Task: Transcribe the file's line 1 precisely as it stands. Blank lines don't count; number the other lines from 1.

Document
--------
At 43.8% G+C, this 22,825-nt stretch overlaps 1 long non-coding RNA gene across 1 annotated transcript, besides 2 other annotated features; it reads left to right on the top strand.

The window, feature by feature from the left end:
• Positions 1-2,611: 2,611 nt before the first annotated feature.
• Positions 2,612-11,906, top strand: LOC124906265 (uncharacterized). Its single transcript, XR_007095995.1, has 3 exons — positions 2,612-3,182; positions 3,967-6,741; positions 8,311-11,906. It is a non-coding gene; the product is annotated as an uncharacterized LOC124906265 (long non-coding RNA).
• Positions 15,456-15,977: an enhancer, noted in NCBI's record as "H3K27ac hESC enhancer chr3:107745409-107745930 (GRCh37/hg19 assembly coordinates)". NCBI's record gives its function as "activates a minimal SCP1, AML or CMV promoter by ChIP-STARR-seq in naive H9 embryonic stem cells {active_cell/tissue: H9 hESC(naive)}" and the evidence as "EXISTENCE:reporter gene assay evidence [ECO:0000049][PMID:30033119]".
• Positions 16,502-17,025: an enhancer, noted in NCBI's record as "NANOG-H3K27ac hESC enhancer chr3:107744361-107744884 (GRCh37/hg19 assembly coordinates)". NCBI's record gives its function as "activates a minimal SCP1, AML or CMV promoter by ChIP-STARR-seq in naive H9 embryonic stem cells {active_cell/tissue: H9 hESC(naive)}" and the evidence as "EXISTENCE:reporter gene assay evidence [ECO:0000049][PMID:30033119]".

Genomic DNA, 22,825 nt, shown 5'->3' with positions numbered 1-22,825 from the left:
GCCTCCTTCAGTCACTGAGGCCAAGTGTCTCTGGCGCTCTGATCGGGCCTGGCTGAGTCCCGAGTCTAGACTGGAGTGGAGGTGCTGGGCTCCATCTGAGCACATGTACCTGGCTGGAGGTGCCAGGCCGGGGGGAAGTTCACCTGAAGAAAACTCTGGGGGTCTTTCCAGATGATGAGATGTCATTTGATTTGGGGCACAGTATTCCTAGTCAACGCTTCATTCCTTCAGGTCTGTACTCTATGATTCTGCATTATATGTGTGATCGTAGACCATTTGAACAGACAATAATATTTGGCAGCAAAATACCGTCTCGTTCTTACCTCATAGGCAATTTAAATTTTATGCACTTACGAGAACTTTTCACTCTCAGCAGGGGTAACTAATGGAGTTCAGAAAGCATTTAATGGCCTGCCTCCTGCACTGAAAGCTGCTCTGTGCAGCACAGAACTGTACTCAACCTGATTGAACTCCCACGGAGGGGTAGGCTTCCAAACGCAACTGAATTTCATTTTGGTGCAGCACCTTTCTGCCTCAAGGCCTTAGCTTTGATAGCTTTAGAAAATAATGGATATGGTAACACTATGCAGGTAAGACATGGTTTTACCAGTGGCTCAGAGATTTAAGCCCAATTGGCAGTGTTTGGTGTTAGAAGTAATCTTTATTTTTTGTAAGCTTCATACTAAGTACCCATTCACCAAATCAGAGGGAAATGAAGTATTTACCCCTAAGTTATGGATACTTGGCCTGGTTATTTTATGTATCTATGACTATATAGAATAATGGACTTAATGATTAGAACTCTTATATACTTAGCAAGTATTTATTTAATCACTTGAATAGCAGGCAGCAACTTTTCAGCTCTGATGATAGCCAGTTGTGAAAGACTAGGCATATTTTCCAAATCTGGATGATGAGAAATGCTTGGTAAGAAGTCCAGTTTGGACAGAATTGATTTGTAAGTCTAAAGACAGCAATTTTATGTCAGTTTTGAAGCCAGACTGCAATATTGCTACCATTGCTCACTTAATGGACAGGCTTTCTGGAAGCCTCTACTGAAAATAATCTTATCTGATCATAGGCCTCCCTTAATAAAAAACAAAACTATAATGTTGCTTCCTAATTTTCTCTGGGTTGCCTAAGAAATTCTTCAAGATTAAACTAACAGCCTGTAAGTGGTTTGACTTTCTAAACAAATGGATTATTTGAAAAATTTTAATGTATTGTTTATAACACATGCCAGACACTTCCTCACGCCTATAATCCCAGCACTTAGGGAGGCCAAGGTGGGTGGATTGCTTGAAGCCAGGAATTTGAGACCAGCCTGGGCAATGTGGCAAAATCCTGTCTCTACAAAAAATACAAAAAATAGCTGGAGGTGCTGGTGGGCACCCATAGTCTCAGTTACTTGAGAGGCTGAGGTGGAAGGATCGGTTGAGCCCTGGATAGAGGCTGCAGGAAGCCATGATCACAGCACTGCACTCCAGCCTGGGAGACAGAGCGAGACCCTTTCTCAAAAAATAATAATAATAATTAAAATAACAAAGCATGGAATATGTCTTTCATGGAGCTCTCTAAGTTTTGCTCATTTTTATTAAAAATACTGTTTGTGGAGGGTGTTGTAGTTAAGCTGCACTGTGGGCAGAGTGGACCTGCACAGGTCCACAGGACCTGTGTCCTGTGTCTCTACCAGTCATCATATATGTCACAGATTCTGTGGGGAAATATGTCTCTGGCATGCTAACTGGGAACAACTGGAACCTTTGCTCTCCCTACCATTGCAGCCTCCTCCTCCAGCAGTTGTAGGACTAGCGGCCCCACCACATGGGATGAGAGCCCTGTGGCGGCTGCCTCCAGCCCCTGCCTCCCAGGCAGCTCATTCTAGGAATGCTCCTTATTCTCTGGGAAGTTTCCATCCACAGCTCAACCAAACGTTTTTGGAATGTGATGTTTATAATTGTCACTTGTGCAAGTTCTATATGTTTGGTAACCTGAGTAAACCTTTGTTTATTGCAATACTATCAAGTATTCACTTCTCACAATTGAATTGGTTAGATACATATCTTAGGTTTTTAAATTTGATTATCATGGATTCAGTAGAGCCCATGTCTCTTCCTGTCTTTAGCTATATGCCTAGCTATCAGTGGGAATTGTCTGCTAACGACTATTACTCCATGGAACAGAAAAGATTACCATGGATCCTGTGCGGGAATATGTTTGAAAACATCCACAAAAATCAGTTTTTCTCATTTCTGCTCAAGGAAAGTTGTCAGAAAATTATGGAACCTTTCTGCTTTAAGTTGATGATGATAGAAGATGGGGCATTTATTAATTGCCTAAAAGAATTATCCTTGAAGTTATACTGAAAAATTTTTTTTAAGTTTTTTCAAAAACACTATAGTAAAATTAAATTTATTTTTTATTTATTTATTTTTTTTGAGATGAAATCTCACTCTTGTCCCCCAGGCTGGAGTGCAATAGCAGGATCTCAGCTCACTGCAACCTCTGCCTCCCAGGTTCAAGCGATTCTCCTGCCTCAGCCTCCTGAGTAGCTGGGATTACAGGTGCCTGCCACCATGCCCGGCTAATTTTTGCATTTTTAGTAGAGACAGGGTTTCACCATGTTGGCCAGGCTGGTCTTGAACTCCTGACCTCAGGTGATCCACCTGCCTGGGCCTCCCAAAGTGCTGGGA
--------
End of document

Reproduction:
At 43.8% G+C, this 22,825-nt stretch overlaps 1 long non-coding RNA gene across 1 annotated transcript, besides 2 other annotated features; it reads left to right on the top strand.